he/she will have <fewer/less> limitations when understanding ...

Discussion in 'English Only' started by maraba, Apr 14, 2008.

  1. maraba

    maraba Senior Member

    Spain
    Hello; I found the following text:

    If the student uses communicative strategies, he/she will have less limitations when understanding and being understood in English.

    Although, the MS Word grammar checker advises me to use or "less limitation" or "fewer limitations".

    Does it mean less limitations is not grammatical?

    Thank you very much for your interest and have a nice day.
     
  2. Franzi Senior Member

    Astoria, NY
    (San Francisco) English
    Native speakers often replace 'less' with 'fewer' and vice versa. "Less limitations" is not grammatical, and I think it sounds bad, but you'll certainly see people using it.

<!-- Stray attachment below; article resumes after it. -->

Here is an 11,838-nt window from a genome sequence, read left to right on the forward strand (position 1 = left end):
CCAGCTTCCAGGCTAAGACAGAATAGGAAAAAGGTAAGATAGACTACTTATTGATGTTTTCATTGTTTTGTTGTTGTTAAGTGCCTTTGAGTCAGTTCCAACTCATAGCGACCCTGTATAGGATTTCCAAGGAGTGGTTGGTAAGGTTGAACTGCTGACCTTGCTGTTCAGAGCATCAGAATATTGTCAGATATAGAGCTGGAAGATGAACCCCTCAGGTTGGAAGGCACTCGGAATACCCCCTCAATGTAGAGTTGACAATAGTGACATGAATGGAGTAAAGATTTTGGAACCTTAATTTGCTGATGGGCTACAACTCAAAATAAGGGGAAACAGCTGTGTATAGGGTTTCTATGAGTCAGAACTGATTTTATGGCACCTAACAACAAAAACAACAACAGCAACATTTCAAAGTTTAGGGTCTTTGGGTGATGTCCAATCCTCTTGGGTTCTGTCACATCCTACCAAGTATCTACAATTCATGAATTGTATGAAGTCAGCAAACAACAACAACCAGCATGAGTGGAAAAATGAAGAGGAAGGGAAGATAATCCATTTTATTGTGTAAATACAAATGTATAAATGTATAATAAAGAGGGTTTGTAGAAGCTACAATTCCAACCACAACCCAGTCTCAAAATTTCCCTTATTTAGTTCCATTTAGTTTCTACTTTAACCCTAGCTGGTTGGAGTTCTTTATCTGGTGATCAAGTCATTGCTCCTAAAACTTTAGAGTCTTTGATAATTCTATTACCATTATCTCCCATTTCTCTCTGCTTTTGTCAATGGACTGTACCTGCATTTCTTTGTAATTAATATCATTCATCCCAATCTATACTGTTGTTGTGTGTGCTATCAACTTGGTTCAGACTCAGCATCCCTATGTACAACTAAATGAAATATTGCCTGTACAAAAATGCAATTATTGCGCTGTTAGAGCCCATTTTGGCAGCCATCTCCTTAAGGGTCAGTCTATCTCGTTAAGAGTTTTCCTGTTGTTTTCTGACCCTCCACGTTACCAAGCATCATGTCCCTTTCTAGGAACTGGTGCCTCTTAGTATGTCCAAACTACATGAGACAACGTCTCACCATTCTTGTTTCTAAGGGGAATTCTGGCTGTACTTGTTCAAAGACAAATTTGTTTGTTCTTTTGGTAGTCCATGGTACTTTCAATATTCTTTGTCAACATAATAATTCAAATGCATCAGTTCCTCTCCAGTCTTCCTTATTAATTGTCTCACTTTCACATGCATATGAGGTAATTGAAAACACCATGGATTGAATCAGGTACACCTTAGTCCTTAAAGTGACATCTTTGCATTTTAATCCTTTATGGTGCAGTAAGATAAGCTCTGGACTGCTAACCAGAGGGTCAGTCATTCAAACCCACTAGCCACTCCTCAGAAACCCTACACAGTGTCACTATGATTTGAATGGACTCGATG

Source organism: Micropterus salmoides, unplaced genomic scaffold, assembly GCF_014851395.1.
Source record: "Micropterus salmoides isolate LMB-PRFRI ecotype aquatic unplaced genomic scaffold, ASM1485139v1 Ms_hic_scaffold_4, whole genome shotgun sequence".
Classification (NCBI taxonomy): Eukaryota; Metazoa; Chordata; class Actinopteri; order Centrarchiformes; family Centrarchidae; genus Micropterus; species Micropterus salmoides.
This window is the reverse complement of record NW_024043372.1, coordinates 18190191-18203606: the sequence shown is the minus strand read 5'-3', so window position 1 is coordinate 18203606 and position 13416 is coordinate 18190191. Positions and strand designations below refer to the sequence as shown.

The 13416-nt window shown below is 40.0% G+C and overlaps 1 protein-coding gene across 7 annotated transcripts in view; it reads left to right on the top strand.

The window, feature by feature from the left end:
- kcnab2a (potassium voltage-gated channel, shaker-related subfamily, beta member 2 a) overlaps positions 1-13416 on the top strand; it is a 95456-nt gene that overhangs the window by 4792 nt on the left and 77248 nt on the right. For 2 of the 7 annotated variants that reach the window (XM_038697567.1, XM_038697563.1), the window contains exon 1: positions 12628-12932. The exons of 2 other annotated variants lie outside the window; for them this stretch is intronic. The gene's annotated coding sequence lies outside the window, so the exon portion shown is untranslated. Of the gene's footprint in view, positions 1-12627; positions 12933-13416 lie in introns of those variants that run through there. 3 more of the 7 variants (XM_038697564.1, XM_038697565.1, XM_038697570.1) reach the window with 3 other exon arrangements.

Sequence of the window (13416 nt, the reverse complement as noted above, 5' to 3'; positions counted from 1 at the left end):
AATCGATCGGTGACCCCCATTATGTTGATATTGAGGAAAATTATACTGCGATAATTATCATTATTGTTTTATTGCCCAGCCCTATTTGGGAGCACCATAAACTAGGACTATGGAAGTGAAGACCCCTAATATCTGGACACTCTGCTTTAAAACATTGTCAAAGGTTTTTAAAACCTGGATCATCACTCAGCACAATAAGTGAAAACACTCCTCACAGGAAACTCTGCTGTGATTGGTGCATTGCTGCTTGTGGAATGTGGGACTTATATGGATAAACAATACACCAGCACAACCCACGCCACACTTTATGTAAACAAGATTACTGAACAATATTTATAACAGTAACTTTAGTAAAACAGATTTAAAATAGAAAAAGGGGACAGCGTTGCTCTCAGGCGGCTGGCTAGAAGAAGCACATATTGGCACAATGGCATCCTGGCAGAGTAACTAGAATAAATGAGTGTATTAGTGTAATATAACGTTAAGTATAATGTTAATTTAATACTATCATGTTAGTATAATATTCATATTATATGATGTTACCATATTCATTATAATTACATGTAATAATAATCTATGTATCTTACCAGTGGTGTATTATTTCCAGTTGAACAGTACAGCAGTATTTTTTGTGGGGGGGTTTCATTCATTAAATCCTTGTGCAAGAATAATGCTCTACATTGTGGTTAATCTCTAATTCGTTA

3. maraba

    maraba Senior Member

    Spain
    Thanks so much, Franzi. :)
     
  4. Joelline

    Joelline Senior Member

    USA (W. Pennsylvania)
    American English
    If you do a search for "less" and "fewer" in WR, you'll find this topic has been discussed many times. The general rule is that you use "fewer" with countable nouns: fewer books, fewer errors, etc. and you use "less" with non-countable nouns: less milk, less time, etc. Following this rule of thumb, "less limitations" would be INCORRECT :cross:, and "fewer limiitations" would be CORRECT :tick:.
     

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